There are times when you have to feel good about India. In the prevailing atmosphere of extreme negativity, it is easy to fall into the trap of despair. Patriotism may be the last refuge of the scoundrel (no thanks Samuel Johnson), but it has its uses and I don't mind being a scoundrel. The Republic Day parade is one such occasion, to feel good.
I know very few watch the parade these days, but it is an eminently watchable spectacle. Other countries put on a show like this - the Bastille Day parade in France and the Victory Day parade in Russia, being the more prominent. But the Indian parade is extremely impressive and can raise goose pimples, especially if you can understand the honour and significance of it.
It all begins with the laying of the wreath at the Amar Jawan Jyothi - the tomb of the Unknown Soldier and the sounding of the Last Post - a tribute to the fallen. The Parade itself is rich in tradition. The President's bodyguard gives the order for the National Salute and you cannot but help feel a lump in the throat as the National Anthem in played. After the Parade Commanders, come the living recipients of the Param Vir Chakra and the Ashok Chakra - India's highest gallantry medals. This year it was nice to see all the three living PVC holders in the parade - Subedar Major Bana Singh, Naik Subedar Yogendra Singh Yadav and Havaldar Sanjay Kumar. The 61st cavalry often leads out the marching contingents - this is probably the last Cavalry regiment anywhere in the world ; old traditions kept alive. The impeccably turned out Army contingents lead the parade - this year the famous Maratha Light Infantry, the Dogra Regiment, the Kumaon Regiment, the Garhwal Rifles were all there - regiments with traditions going back 200 years. The Air Force contingent had a surprise with Flight Lieutenant Heena Pore leading - probably the first time a lady officer was the commandant . When the camera cut to probably her family wildly cheering, you could not have failed to be moved. Contingents vie with each other to win the best marching contingent award. To me the highlight is often the NCC boys and the NCC Girls contingent ; when she gives the call to salute the President, you can't quell the surge of emotion.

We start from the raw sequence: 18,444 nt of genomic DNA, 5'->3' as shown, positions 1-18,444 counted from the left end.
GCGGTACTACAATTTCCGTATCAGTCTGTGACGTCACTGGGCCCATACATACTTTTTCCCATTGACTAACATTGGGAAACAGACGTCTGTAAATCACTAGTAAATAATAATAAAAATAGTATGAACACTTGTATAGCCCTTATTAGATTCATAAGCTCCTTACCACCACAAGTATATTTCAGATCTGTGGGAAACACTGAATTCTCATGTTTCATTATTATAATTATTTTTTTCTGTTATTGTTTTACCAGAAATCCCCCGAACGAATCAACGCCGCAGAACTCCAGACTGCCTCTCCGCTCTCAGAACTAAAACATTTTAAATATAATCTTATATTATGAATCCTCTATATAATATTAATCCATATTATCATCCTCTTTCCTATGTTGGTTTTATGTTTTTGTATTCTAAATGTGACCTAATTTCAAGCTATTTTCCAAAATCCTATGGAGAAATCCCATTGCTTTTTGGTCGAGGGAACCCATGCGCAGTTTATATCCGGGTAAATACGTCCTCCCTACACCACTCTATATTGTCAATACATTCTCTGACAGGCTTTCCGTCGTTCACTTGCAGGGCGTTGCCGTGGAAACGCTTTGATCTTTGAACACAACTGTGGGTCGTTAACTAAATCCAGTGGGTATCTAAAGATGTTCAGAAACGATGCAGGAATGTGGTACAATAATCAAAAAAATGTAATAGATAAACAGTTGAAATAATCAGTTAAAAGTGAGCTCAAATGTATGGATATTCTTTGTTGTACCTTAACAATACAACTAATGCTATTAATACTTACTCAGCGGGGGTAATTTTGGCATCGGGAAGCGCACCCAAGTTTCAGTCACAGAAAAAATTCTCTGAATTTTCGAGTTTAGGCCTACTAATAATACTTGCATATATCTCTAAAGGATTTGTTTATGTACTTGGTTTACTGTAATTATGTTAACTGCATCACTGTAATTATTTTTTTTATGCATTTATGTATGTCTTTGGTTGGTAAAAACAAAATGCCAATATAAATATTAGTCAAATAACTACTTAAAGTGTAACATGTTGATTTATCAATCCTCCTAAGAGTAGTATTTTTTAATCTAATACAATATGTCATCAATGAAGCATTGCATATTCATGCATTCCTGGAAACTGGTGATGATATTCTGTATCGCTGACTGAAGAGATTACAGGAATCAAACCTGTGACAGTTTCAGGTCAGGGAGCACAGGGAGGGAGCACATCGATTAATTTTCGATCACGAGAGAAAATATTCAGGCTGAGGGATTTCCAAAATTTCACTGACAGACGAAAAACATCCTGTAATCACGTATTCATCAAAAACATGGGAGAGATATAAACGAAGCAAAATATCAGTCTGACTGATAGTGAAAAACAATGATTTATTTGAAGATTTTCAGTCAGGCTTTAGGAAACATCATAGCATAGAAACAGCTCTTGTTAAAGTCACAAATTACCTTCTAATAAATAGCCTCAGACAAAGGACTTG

I normally discount the cultural shows that follow ; the military parade is the highlight. Its is an honour to march - if you wish to know how much of an honour it is and how much of training and selection precedes it, read this lovely account by Smriti Rao.
The dampener is the extremely poor coverage by Doordarshan. For a lesson on how not to cover an occasion of such grandeur, turn to Doordarshan. They have to cut all the time to show the faces of sundry VIPs - this being Delhi after all. How can you cut away, when the commandant's deep bass voice is giving the command for the salute. They couldn't even get the national anthem right - there was static and blackouts. Yuk !
But despite Doordarshan, this is an event that can make riveting viewing. You can watch it here, if you like.
Which is why, I say - I am sorry Colleen Braganza - I simply cannot stomach your article in the DNA. There is a time to protest and make your voice heard. There is also a time to honour and cherish.